The Global Resource Accounting Model (GRAM) is a multi-regional input-output model (MRIO), which currently distinguishes between 62 countries and one ‘rest of the world’ region and 48 industrial sectors per country or region. The heart of the model is made up of OECD data on bilateral trade flows and input-output tables for 1995 to 2010. Combined with additional data sets, such as CO2 emissions and material extraction, the model enables production-related variables to be attributed to end consumption.
GRAM is a ‘real’ MRIO model containing a global input-output matrix. Matrix P (consumption-based emissions) is derived from matrix E (emissions intensity), matrix A (inverted input-output) and matrix Y (final demand). The matrix is very large (63x63), requiring correspondingly large amounts of computing time. As an example, the diagram below depicts the calculations for Austria.
Unlike other GWS models, GRAM is not a dynamic simulation and forecasting model, but instead allows statistical calculation of consumption-based emissions, material rucksacks, value added and employment attributable to a product. Official emissions and material consumption statistics are production-based/territorial. This means that emissions arising during production of goods or services are attributed to the country in which the goods or services are produced.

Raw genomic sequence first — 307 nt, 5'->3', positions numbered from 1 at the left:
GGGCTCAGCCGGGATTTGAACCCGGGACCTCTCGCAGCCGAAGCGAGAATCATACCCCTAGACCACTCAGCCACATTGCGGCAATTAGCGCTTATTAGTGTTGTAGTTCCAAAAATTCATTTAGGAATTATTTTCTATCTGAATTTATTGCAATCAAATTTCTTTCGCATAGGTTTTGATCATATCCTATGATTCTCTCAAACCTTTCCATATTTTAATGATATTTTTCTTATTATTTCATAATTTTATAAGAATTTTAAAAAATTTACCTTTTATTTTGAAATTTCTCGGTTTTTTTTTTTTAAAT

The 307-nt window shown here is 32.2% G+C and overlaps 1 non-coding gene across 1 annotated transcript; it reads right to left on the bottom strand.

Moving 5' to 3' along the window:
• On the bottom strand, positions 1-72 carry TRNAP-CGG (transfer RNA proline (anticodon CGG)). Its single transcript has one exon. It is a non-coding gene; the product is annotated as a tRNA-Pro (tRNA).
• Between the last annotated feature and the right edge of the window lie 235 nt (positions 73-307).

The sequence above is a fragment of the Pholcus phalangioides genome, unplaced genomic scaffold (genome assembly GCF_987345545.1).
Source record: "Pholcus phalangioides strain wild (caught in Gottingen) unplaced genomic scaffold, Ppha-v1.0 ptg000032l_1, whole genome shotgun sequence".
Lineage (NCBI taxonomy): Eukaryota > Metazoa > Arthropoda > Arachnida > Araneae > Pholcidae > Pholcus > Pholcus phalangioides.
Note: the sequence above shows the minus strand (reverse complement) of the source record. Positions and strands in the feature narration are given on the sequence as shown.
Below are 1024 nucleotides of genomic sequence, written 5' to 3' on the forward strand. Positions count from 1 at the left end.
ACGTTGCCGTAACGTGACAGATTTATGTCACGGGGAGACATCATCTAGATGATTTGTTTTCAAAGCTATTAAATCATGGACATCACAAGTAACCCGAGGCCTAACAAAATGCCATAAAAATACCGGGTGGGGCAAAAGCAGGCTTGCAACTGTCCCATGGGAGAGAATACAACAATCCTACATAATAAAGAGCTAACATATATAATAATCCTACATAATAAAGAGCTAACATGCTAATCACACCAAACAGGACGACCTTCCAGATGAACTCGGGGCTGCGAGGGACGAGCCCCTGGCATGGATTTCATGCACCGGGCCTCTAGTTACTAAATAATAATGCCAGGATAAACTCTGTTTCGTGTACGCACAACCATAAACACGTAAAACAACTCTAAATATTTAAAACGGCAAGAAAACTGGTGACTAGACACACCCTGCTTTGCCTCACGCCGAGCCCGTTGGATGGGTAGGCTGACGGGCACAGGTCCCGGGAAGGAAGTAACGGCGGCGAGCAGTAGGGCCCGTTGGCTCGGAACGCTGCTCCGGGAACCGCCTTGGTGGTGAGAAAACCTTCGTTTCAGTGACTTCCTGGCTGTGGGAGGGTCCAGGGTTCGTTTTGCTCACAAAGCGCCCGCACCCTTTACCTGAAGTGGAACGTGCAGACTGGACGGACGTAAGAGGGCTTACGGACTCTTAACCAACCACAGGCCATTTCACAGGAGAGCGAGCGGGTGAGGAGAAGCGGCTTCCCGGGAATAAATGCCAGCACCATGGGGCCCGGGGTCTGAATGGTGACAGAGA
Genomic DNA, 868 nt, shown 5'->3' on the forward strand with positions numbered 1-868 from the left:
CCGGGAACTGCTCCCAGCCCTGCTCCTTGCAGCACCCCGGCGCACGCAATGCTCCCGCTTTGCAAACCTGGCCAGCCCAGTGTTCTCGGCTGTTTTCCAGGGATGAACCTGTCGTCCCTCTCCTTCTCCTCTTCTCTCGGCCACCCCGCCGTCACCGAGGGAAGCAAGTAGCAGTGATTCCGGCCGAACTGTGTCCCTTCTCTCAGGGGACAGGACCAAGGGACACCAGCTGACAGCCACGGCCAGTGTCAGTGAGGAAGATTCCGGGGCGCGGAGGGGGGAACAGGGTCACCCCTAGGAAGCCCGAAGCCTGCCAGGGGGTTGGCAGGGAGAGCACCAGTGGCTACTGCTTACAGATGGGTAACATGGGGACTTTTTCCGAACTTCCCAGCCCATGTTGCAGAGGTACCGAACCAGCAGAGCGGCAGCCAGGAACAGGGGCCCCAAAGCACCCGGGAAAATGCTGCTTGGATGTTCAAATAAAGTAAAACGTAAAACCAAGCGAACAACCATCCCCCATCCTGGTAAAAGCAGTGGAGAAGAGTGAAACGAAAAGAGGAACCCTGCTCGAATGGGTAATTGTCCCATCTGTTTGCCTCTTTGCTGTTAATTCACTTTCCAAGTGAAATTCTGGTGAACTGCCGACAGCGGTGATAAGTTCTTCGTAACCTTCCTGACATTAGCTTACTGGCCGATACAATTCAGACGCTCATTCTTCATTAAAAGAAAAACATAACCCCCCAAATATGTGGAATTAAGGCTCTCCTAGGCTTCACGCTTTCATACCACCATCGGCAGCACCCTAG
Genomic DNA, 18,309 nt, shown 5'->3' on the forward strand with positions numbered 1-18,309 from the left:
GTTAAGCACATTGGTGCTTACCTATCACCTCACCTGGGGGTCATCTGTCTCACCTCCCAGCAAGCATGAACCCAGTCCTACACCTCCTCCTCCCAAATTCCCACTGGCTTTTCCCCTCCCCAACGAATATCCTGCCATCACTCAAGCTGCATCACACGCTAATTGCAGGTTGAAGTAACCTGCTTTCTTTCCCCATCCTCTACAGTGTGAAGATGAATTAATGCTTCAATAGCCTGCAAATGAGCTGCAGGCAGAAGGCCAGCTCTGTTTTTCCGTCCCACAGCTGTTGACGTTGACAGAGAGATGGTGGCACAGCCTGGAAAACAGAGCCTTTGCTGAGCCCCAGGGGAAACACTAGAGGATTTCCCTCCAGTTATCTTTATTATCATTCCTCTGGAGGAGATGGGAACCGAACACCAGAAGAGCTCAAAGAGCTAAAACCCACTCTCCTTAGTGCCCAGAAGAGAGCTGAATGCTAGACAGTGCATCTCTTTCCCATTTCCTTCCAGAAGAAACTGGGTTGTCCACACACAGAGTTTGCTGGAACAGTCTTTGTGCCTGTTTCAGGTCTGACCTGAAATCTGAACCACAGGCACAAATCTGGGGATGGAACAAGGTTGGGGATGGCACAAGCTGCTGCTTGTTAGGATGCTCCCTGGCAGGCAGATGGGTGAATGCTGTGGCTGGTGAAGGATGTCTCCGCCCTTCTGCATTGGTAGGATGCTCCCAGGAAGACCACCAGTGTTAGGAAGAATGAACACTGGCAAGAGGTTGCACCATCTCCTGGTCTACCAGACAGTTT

The production-based/territorial emissions concept is the basis for international climate change reporting referenced in international agreements such as the Kyoto Protocol. With the assistance of global MRIO models, this production-related data can be used to calculate the quantities of emissions and material rucksacks along the length of the production chain for goods consumed in a country (the ecological footprint).
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Our figure of the month 05/2022: Strong increase in timber prices due to rising global demand, supply bottlenecks and trade embargoes
Forestry and sawmills benefit
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